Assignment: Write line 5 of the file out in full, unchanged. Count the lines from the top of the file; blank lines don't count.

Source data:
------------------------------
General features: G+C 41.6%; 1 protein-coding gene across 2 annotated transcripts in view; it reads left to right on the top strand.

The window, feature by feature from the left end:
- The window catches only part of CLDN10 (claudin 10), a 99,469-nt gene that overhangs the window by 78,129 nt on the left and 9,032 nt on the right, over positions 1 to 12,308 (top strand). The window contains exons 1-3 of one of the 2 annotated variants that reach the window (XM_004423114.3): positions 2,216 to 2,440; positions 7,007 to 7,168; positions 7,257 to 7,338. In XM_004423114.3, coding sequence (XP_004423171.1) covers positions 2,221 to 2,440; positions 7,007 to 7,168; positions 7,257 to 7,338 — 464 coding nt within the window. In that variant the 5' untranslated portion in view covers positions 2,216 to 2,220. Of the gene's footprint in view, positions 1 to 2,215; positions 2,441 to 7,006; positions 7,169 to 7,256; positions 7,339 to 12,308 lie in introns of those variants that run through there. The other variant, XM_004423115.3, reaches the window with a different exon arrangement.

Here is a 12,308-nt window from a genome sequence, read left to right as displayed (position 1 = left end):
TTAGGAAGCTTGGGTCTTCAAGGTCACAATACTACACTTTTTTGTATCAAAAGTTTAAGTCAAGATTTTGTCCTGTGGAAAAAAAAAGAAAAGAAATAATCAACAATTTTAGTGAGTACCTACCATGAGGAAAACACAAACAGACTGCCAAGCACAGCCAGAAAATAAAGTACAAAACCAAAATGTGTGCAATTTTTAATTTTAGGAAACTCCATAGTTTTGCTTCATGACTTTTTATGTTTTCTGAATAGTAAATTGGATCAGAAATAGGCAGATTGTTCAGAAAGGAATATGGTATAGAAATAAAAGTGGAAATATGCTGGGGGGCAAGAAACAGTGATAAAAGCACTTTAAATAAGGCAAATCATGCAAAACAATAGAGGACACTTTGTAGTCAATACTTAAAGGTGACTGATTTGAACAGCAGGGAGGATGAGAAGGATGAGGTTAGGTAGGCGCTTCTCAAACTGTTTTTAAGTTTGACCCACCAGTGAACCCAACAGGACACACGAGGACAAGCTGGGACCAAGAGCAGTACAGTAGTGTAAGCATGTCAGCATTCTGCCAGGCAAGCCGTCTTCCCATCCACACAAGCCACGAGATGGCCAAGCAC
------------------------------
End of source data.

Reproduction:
TTAGGAAGCTTGGGTCTTCAAGGTCACAATACTACACTTTTTTGTATCAAAAGTTTAAGTCAAGATTTTGTCCTGTGGAAAAAAAAAGAAAAGAAATAATCAACAATTTTAGTGAGTACCTACCATGAGGAAAACACAAACAGACTGCCAAGCACAGCCAGAAAATAAAGTACAAAACCAAAATGTGTGCAATTTTTAATTTTAGGAAACTCCATAGTTTTGCTTCATGACTTTTTATGTTTTCTGAATAGTAAATTGGATCAGAAATAGGCAGATTGTTCAGAAAGGAATATGGTATAGAAATAAAAGTGGAAATATGCTGGGGGGCAAGAAACAGTGATAAAAGCACTTTAAATAAGGCAAATCATGCAAAACAATAGAGGACACTTTGTAGTCAATACTTAAAGGTGACTGATTTGAACAGCAGGGAGGATGAGAAGGATGAGGTTAGGTAGGCGCTTCTCAAACTGTTTTTAAGTTTGACCCACCAGTGAACCCAACAGGACACACGAGGACAAGCTGGGACCAAGAGCAGTACAGTAGTGTAAGCATGTCAGCATTCTGCCAGGCAAGCCGTCTTCCCATCCACACAAGCCACGAGATGGCCAAGCAC